On the exterior, Wright recommended gold leaf for the concrete, likely drawing on his Japanese experience and knowledge of gilded temples. The Kaufmanns [the original owners of Fallingwater] thought gold leaf a bit too extravagant and inappropriate for a mountain house. Wright then suggested a white-mica finish from Super Concrete Emulsions, Ltd., a Los Angeles company. Again, the Kaufmanns rejected this idea, stating that the finish should blend with the stonework. Ultimately, they agreed upon a waterproof cement paint called Cemelith in a light ocher, a color which Wright described as taking inspiration from “the sere leaves of the rhododendron.”
And if you're looking to add Cherokee Red or the Fallingwater light ocher to your mid-century exterior, Pittsburgh Paints has put together a collection of paint colors inspired by Fallingwater, including Cherokee Red and a light orcher they call Covered Wagon.

Modern Growth Chart

With an ever-growing little one running around the house, we decided it was time to get a growth chart. We wanted it to be a modern growth chart that would fit with the look of our mid-century home, and with the look of our travel-themed nursery. The closest thing to a true travel-themed growth chart that we could find was the Big City growth chart:

But it seemed more suited for a transportation-themed nursery. So we thought about going for a mid-century growth chart, and found two wonderful Alexander Girard growth charts. Alexander Girard was the head of the fabric and textile devision of Herman Miller, so anything with his fabric designs on them would fit perfectly into a mid-century home. I love the Love Heart growth chart:

And the Sun Moon growth chart is great too:

But they're on pre-order only right now, and their expected ship date isn't till July 2012. And our little one will have done lots of growing by then.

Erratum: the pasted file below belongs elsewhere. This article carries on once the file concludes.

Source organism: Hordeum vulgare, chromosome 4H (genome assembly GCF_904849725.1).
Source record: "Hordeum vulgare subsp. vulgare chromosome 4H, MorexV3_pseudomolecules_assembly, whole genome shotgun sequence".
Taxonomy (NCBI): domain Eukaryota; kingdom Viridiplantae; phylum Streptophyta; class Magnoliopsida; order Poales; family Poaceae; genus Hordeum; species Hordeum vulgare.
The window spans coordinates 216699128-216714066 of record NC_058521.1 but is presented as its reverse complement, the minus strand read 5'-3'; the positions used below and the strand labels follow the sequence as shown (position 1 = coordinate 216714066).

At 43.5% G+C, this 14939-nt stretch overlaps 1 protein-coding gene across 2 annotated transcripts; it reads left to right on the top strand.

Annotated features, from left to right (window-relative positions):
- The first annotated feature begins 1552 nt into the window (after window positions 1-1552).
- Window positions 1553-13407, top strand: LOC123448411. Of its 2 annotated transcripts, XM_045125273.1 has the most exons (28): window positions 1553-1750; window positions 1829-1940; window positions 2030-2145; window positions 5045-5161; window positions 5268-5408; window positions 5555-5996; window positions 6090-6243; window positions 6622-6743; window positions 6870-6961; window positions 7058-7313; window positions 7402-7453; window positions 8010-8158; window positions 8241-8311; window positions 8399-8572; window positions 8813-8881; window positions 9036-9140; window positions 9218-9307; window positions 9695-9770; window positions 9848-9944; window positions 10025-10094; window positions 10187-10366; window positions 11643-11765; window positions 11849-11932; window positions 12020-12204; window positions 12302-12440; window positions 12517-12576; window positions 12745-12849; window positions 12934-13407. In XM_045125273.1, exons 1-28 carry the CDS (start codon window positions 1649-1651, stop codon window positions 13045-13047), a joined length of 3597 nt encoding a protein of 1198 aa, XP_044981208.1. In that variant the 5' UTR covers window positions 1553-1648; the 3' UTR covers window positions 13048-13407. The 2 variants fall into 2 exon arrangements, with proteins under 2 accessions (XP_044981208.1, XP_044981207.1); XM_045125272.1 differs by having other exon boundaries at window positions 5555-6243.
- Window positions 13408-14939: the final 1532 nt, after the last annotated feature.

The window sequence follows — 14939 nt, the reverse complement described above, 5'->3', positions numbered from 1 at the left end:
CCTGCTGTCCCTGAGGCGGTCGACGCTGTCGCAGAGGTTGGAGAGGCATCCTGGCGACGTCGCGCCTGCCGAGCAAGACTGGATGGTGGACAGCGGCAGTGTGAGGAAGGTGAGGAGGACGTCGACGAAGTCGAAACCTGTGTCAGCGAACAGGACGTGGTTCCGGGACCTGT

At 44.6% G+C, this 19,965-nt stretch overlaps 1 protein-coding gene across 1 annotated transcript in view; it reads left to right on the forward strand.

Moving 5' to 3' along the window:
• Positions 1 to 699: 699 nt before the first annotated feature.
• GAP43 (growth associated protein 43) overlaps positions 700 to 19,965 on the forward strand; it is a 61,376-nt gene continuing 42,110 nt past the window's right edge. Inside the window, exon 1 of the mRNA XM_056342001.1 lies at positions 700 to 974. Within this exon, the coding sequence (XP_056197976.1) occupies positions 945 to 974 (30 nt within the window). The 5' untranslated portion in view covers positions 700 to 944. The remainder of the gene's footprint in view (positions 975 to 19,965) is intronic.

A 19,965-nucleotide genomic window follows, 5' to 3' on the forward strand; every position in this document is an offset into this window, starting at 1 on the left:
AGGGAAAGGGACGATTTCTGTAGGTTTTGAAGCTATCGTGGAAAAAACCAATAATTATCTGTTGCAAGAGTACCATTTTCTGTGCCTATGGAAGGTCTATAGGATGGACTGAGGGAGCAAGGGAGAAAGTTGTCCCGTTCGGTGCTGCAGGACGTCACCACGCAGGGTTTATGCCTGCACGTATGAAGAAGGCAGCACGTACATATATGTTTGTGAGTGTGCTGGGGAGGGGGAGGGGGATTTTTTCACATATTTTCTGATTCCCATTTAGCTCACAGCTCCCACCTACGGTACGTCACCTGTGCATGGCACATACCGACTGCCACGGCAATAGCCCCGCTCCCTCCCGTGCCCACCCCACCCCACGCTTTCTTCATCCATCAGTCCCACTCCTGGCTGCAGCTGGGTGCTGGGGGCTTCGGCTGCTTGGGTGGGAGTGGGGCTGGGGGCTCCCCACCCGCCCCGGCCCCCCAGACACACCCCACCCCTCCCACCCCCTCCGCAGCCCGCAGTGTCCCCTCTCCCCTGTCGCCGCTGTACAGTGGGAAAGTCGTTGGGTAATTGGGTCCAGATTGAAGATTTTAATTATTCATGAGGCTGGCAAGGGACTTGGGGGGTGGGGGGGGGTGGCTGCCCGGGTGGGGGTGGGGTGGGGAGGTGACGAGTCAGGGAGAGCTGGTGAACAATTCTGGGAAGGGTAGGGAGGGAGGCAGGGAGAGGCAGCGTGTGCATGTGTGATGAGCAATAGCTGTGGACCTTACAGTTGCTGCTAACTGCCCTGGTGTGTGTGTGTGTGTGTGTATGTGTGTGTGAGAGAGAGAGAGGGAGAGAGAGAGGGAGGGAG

So we turned to etsy. Two etsy stores deserve a callout for having multiple modern growth charts that could work in any mid-century modern nursery: Giraffes N Stuff and Milk Moon Kids.

We almost went with the EleFUNt modern growth chart:

Or the Vintage Bicycle modern growth chart:

But we ended up going with the Galactically Grown personalized modern growth chart:

I think any of those last three, while not being specifically travel theme, fit incredibly well in a travel-themed nursery.

Done: New Light in the Study

The old light in the study wasn't the worst thing in the world. But it wasn't pretty, or bright enough.

And there's something in me that hates the look of rippled glass. It's why I changed the living room doorway light.

So this weekend I swapped it out for this Design House ceiling light.

It was the best flush-mount, mid-century modern ceiling light that I could find that took standard bulbs (I hate halogen). And it's pretty and, with two bulbs, it's definitely bright enough.

Charles & Ray Eames: The Architect and the Painter

If you haven't seen Charles & Ray Eames: The Architect and the Painter, a documentary by PBS, you can watch the full thing online now. Having watched it, I can say it's a very interesting look into the lives and minds of Ray and Charles Eames.

From the synopsis:
From 1941 to 1978, this husband-and-wife team brought unique talents to their partnership. He was an architect by training, she was a painter and sculptor. Together they are considered America’s most important and influential designers, whose work helped, literally, shape the second half of the 20th century and remains culturally vital and commercially popular today. They are, perhaps, best remembered for their mid-century modern furniture, built from novel materials like molded plywood, fiberglass-reinforced plastic, bent metal wire and aluminum – offering consumers beautiful, functional, yet inexpensive products. Revered for their designs and fascinating as individuals, Charles and Ray have risen to iconic status in American culture. But their influence on significant events and movements in American life – from the development of modernism, to the rise of the computer age – has been less widely understood.

Mid-Century Broyhill Sculptra Furniture at a Houston Estate Sale

When I talk about estate sales, I try to stick to Austin. But a friendly reader pointed out this estate sale and it might be worth the drive.

A five-piece Broyhill Sculptra bedroom set is for sale in Friendswood (near Houston from what I'm told). The set includes a mid-century Broyhill Sculptra dresser with mirror; a Broyhill Sculptra bed with headboard, rails and footboard; two Broyhill Sculptra night stands and the ever elusive Broyhill Sculptra Manga dresser.